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Things That Can Make a Baby Grunt

author image Jake Wayne
Jake Wayne has written professionally for more than 12 years, including assignments in business writing, national magazines and book-length projects. He has a psychology degree from the University of Oregon and black belts in three martial arts.
Things That Can Make a Baby Grunt
Grunting can mean many things.

Babies make all kinds of noises, from contented sighs that melt your heart to high-pitched wails that pierce your eardrums. Grunting is part of each baby's audio repertoire, a sound that can mean anything from a cheerful desire for communication to a sign of serious illness. Like any other baby noise, mom and dad should listen to the details in order to figure out just what the grunting means.

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Babies grunt while having a bowel movement, notes pediatrician Doctor Hull on his parent resource website. This is because the undeveloped muscles of a baby's abdomen need help pushing stool out. Grunting closes the larynx and pushes down with the diaphragm, providing that help. "Baby 411" author Ari Brown notes that long periods of grunting might indicate constipation, especially if accompanied by a red face.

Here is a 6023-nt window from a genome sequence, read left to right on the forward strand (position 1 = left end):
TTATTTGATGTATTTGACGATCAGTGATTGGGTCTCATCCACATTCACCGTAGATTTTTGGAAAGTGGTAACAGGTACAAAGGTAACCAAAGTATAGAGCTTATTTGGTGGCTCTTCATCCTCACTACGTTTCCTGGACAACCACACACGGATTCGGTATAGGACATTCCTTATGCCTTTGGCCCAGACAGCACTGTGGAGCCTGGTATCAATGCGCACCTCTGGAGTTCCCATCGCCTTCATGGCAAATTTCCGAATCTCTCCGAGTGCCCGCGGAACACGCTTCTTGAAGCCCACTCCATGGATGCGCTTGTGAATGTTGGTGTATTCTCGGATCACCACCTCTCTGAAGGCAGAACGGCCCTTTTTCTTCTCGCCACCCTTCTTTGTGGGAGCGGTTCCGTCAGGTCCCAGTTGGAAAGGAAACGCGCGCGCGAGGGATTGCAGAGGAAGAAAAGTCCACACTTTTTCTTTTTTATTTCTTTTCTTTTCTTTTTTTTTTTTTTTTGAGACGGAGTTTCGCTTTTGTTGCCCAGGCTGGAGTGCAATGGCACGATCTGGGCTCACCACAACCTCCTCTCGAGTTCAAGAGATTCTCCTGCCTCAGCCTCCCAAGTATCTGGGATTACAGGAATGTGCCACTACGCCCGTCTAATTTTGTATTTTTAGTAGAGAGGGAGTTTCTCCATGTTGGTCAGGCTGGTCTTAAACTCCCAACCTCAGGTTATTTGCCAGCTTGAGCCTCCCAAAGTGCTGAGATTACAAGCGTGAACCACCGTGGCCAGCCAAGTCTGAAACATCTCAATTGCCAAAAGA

Hull and Brown agree that grunting is sometimes just a random noise. Babies love making noise, especially as they become aware that parents pay attention to people who make noise. Along with squeals, laughs and babbling, grunts are among a baby's first attempts to communicate and self entertain. If the grunt seems to be a reaction to an external stimulus, or an integral part of a stream of noises, it's likely just your baby making noise.


Dr. Hull reports that babies sometimes grunt for the same reasons adults sigh or yawn. During shallow breathing, the alveoli in the lungs can collapse. This is normal, nothing to worry about and something that happens in adults as well. In adults and older children, a yawn or sigh floods the lungs with oxygen and reopens the collapsed alveoli. Babies have yet to develop those reflexes, but grunting does the same thing. Typically, this will be a single grunt followed by a few deep breaths.


Hull warns that grunting can be a sign of lung problems, sepsis, meningitis or even heart failure. This kind of grunting is very different from healthy grunting, often coming at regular intervals or even with every breath. This grunting will seem labored and may be accompanied by wheezing or bubbling sounds during normal breathing, writes Brown in "Baby 411." If your baby exhibits this kind of breathing, take him to the doctor as soon as possible. This kind of grunting accompanied by a fever, or blue coloration around the lips, is cause for an ER visit.

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